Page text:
Among them is Pleasant Hill resident Keeley Anderson Kinney, who attended a Rotary Club meeting in Des Moines on Friday morning where Haley spoke. She dismissed the “correct” comment and DeSantis’s suggestion that it was dismissive of Iowans.

“Oh good lord no,” Anderson Kinney said when asked whether the remark concerned or offended her. She said that it was her first time seeing Haley speak in person, and that she came across as empathetic, aware and committed. She said she also liked that Haley stayed positive in the speech here, largely avoiding hitting her rivals.

While she said she likes DeSantis, she signed a commit-to-caucus card for Haley before leaving the event.

Until recently, the most notable instance of Haley saying something that sparked an uproar and prompted her to clarify herself had come after a proposal in mid-November that all social media users should be verified, a policy ridiculed by her opponents. Haley later dialed back her remarks, saying that as a mother, she thinks social media would be better if people didn’t post anonymously and that she believes social media companies, not the government, should do more to get rid of foreign bots.

Her clarifications of more recent comments have received more attention and criticism.

The most explosive example came at a town hall late last month in New Hampshire, where a man questioned her about the cause of the Civil War and Haley did not mention slavery. She clarified the next day, acknowledging that the Civil War was “about slavery” and that it was a mistake to omit that fact from her initial answer.

Haley has been continually asked about the answer since, including at a CNN town hall where she elaborated on her response and spoke about having both Black and White friends growing up with whom she discussed slavery and racism. Her explanation that “I had Black friends growing up” drew more attacks.

When it comes to the New Hampshire versus Iowa comments, Haley has been on the defensive for days.

“We banter across each other on different things. New Hampshire makes fun of Iowa. Iowa makes fun of South Carolina. It’s what we do,” the former South Carolina governor said at the CNN town hall, explaining her comment about New Hampshire “correcting Iowa.”

She added, “I don’t live, eat and breathe politics all the time. I like to have fun, too. … If we’re gonna have fun, I’m probably gonna say something funny in Iowa tomorrow about South Carolina and New Hampshire. It’s the way to just kind of not make everything so serious.”

In an interview airing on Iowa Press the next day, she said, “The structure of it is really pretty amazing: that Iowa starts it, you change personalities, you go into New Hampshire, and they continue it on.” The comment drew more criticism from the DeSantis camp, which accused her of pouring “salt on the wound” of Iowans.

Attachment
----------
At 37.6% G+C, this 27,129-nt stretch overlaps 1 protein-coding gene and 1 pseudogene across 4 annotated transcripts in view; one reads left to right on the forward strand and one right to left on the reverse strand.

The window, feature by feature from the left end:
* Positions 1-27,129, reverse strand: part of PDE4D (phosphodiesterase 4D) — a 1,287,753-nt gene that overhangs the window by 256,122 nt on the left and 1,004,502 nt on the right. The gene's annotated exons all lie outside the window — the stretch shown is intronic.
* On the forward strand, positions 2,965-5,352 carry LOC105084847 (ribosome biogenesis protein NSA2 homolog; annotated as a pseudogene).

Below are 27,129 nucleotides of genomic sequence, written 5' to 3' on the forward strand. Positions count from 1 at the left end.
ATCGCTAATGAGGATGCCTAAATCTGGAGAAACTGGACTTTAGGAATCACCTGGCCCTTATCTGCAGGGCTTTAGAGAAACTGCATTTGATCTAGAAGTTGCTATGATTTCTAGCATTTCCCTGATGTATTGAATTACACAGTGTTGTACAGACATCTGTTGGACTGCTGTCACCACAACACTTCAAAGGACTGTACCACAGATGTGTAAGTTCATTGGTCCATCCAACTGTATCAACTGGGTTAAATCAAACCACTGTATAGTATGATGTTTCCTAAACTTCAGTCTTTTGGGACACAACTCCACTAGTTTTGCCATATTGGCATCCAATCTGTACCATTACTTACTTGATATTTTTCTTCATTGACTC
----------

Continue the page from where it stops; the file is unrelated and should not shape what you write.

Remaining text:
“Each state has this personality a little bit, which I love,” she told attendees at a Run GenZ conference in Des Moines the same day. “I find Iowans to be very patriotic, very hard-working, very careful.” New Hampshire voters, in contrast “wear their feelings on their sleeve. They’re not careful. They tell you what they think.”

Trump’s team has echoed the argument some critics have put forth that Haley is “not ready for prime time,” as the former president has ramped up attacks on Haley on other fronts, accusing her of being insufficiently conservative on immigration and other issues.

Rep. Marjorie Taylor Greene (R-Ga.) — campaigning recently for Trump in Keokuk, Iowa, in front of a backdrop reading “TRUMP COUNTRY” — said she had just found out Haley expected New Hampshire to “correct what Iowa does.” The crowd booed.

The backlash to Haley’s Civil War answer could be a boost to former New Jersey governor Chris Christie as he competes for moderate and independent voters in New Hampshire who are key to Haley’s coalition. Christie has been calling Haley evasive on divisive questions and, along with DeSantis, drawing attention to Haley’s sidestepping of questions about whether she would serve as Trump’s running mate.

In an interview with the New Hampshire Union-Leader last week, Haley said that ruling out a spot on a Trump ticket would dominate the news for days and hurt her momentum, drawing more needling from her opponents.

Even some smaller slip-ups haven’t escaped voters’ notice. Beard, the Republican caucus-goer who attended a Haley event in Cedar Rapids, read about her error on Caitlin Clark’s name in his local paper, the Cedar Rapids Gazette.

He and his wife later heard about Haley’s suggestion that New Hampshire voters would “correct” the choice of Iowans. His wife, he said, was “angry.”

“Why would you go and patronize another state, at the expense of Iowa people? … She’s just gotta get better,” he said.

This post appeared first on The Washington Post